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A young Venezuelan girl smiles as a volunteer says goodbye before boarding a bus to leave Edgartown and take them to the mainland. (Jesse Costa/WBUR)
Asylum seekers from Venezuela who arrived in Texas and were sent to Martha’s Vineyard seem far removed from Knox College’s Galesburg campus. But students minoring in Spanish translation and interpretation became part of the recent top news story.
Robin Ragan, professor of Spanish, has certifications in medical and legal interpretation and has worked on numerous projects in the United States and in Mexico, often accompanied by Knox students. In 2020, she was doing pro bono work for asylum seekers and met Cynthia Griggins, a psychologist from Ohio, who volunteers through the Physicians for Human Rights Asylum Network to help asylum seekers; receiving a psychological examination helps migrants with the visa process. Griggins decided to work with the Venezuelans who were transferred to Martha’s Vineyard and asked Ragan to accompany her. Ragan was unable to go, but she recruited past and present students from her translation and interpretation classes to act as interpreters from afar.
Ragan, three current students, and a Knox alumna worked with Griggins as interpreters. Autumn Crow ’23, Jimena Armenta ’24, and Oscar Sanchez ’23 are on campus, and Ashley Pineda ’22 lives in the Quad Cities. They connected with Griggins and the asylum seekers by phone.
“It’s exhausting and emotional work,” Ragan said after completing a three-hour interview with one of Griggins’ clients. “We are doing this over the phone, so we don’t get the visual clues that could help, and sometimes the connection isn’t all that great.”
“Venezuelans speak fast and doing this on the phone was challenging,” Griggins said. “The evaluations can last two-and-a-half to three hours, and everyone is volunteering. The students were awesome.”
Pictured above: Robin Ragan, professor of Spanish
"We Are Their Voice"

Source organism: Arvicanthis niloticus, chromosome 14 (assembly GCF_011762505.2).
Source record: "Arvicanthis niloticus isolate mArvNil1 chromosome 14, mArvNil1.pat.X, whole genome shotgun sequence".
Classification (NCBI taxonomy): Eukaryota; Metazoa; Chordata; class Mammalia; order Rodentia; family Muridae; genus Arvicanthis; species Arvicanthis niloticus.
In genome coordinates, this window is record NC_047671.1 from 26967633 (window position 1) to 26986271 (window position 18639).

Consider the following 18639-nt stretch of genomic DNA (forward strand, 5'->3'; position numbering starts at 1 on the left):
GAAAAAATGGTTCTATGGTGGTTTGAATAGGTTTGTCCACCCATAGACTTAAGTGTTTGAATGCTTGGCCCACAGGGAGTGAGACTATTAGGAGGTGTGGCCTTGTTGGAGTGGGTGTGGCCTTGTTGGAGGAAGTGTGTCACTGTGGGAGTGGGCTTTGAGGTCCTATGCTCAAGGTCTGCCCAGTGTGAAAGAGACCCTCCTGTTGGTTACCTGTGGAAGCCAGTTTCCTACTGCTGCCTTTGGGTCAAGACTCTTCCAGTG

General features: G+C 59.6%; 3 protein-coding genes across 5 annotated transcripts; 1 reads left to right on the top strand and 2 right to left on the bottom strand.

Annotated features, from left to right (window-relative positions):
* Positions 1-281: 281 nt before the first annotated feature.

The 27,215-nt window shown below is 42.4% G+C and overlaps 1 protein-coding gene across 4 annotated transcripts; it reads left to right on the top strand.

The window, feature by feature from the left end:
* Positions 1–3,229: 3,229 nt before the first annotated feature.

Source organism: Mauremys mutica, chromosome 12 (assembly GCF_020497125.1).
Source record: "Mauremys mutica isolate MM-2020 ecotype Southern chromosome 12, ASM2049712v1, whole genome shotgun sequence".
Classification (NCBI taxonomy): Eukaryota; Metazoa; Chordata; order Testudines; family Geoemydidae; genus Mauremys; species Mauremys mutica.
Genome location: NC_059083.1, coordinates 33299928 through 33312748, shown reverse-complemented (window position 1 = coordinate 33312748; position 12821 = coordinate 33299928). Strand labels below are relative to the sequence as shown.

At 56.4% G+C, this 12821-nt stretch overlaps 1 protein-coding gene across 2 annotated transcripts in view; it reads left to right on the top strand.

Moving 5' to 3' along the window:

Ragan explained that interpreters are trained to repeat in the client’s first-person voice, which makes the relationship between the two parties more authentic, but, when dealing with cases of trauma, can also be very emotional.
Armenta is majoring in Spanish and biology. “I was prepared for everything, but it was a shocking story,” she said. “It was emotional. I got teary-eyed multiple times, and when you are interpreting, you have to do everything with the exact emotion of the other person. It’s hard not to put yourself in those shoes. One of the biggest things is to keep drinking water, so you don’t cry.
“These people obviously come here with a dream, and it’s just so emotional to see them go through everything. They have a bunch of trust issues—it’s hard for them to trust the psychologist and people who are trying to help them. I’m happy that they are able to get help. At the end of the day, they just want the best for themselves and their kids.”
“Many people think that interpreters just have to get the gist of what the person is saying, but that’s not good enough,” Ragan said. “We have to be exact, take notes, know when and how to interrupt the speaker if something’s not clear.”
Pineda ’22 was one of the first to receive a minor in translation and interpretation from Knox. As a child of immigrants growing up in Houston, Texas, she didn’t speak English until she was 11 years old. She has worked as an interpreter for a psychologist and currently works part-time for an organization in the Quad Cities that offers affordable legal assistance to immigrants.